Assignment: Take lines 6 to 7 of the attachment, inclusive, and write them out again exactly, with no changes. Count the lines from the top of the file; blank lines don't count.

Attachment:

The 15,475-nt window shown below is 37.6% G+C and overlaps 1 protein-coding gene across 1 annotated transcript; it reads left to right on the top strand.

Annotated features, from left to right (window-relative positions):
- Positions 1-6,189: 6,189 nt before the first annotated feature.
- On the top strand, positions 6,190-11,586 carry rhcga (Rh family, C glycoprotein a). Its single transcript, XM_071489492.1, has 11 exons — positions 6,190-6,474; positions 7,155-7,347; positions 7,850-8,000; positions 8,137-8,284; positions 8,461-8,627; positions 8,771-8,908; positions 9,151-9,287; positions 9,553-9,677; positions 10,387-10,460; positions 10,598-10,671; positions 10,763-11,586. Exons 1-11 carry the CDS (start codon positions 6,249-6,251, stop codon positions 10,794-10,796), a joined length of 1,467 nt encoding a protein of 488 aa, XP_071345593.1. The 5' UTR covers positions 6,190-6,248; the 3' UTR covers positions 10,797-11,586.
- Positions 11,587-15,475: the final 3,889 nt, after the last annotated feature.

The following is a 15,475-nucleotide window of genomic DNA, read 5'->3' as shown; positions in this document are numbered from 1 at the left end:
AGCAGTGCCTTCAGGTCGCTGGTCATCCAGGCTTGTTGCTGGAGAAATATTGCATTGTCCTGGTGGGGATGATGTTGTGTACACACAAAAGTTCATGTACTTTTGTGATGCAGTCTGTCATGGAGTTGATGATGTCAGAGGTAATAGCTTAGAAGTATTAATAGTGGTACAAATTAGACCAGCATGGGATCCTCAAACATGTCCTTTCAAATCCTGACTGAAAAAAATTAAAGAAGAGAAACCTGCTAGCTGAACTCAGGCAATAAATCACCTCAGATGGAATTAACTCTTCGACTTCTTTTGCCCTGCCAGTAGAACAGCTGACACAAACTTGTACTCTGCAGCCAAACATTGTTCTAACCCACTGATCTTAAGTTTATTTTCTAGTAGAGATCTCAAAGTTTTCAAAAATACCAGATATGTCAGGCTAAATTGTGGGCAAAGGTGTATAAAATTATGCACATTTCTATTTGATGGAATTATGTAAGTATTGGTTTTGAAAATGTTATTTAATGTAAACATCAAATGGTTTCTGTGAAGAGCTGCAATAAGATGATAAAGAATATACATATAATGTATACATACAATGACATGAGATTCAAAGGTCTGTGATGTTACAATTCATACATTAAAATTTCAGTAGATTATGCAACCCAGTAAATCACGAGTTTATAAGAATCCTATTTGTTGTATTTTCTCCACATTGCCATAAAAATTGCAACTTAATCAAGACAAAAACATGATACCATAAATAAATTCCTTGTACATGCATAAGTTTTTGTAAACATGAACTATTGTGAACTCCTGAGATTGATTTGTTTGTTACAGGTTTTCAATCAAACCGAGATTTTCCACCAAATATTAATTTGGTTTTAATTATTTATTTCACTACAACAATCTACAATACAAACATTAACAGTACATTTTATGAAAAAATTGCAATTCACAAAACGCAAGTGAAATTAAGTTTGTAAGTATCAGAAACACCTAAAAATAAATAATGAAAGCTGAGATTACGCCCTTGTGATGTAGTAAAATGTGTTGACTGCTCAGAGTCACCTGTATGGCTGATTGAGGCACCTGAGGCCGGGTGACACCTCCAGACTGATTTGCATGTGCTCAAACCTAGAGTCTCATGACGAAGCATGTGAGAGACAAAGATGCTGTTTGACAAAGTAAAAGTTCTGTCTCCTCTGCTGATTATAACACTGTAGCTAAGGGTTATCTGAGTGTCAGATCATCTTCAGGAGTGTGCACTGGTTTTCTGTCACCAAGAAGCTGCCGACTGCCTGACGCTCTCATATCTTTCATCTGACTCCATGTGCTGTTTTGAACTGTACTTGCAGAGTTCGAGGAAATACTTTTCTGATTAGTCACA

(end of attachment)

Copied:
The following is a 15,475-nucleotide window of genomic DNA, read 5'->3' as shown; positions in this document are numbered from 1 at the left end:
AGCAGTGCCTTCAGGTCGCTGGTCATCCAGGCTTGTTGCTGGAGAAATATTGCATTGTCCTGGTGGGGATGATGTTGTGTACACACAAAAGTTCATGTACTTTTGTGATGCAGTCTGTCATGGAGTTGATGATGTCAGAGGTAATAGCTTAGAAGTATTAATAGTGGTACAAATTAGACCAGCATGGGATCCTCAAACATGTCCTTTCAAATCCTGACTGAAAAAAATTAAAGAAGAGAAACCTGCTAGCTGAACTCAGGCAATAAATCACCTCAGATGGAATTAACTCTTCGACTTCTTTTGCCCTGCCAGTAGAACAGCTGACACAAACTTGTACTCTGCAGCCAAACATTGTTCTAACCCACTGATCTTAAGTTTATTTTCTAGTAGAGATCTCAAAGTTTTCAAAAATACCAGATATGTCAGGCTAAATTGTGGGCAAAGGTGTATAAAATTATGCACATTTCTATTTGATGGAATTATGTAAGTATTGGTTTTGAAAATGTTATTTAATGTAAACATCAAATGGTTTCTGTGAAGAGCTGCAATAAGATGATAAAGAATATACATATAATGTATACATACAATGACATGAGATTCAAAGGTCTGTGATGTTACAATTCATACATTAAAATTTCAGTAGATTATGCAACCCAGTAAATCACGAGTTTATAAGAATCCTATTTGTTGTATTTTCTCCACATTGCCATAAAAATTGCAACTTAATCAAGACAAAAACATGATACCATAAATAAATTCCTTGTACATGCATAAGTTTTTGTAAACATGAACTATTGTGAACTCCTGAGATTGATTTGTTTGTTACAGGTTTTCAATCAAACCGAGATTTTCCACCAAATATTAATTTGGTTTTAATTATTTATTTCACTACAACAATCTACAATACAAACATTAACAGTACATTTTATGAAAAAATTGCAATTCACAAAACGCAAGTGAAATTAAGTTTGTAAGTATCAGAAACACCTAAAAATAAATAATGAAAGCTGAGATTACGCCCTTGTGATGTAGTAAAATGTGTTGACTGCTCAGAGTCACCTGTATGGCTGATTGAGGCACCTGAGGCCGGGTGACACCTCCAGACTGATTTGCATGTGCTCAAACCTAGAGTCTCATGACGAAGCATGTGAGAGACAAAGATGCTGTTTGACAAAGTAAAAGTTCTGTCTCCTCTGCTGATTATAACACTGTAGCTAAGGGTTATCTGAGTGTCAGATCATCTTCAGGAGTGTGCACTGGTTTTCTGTCACCAAGAAGCTGCCGACTGCCTGACGCTCTCATATCTTTCATCTGACTCCATGTGCTGTTTTGAACTGTACTTGCAGAGTTCGAGGAAATACTTTTCTGATTAGTCACA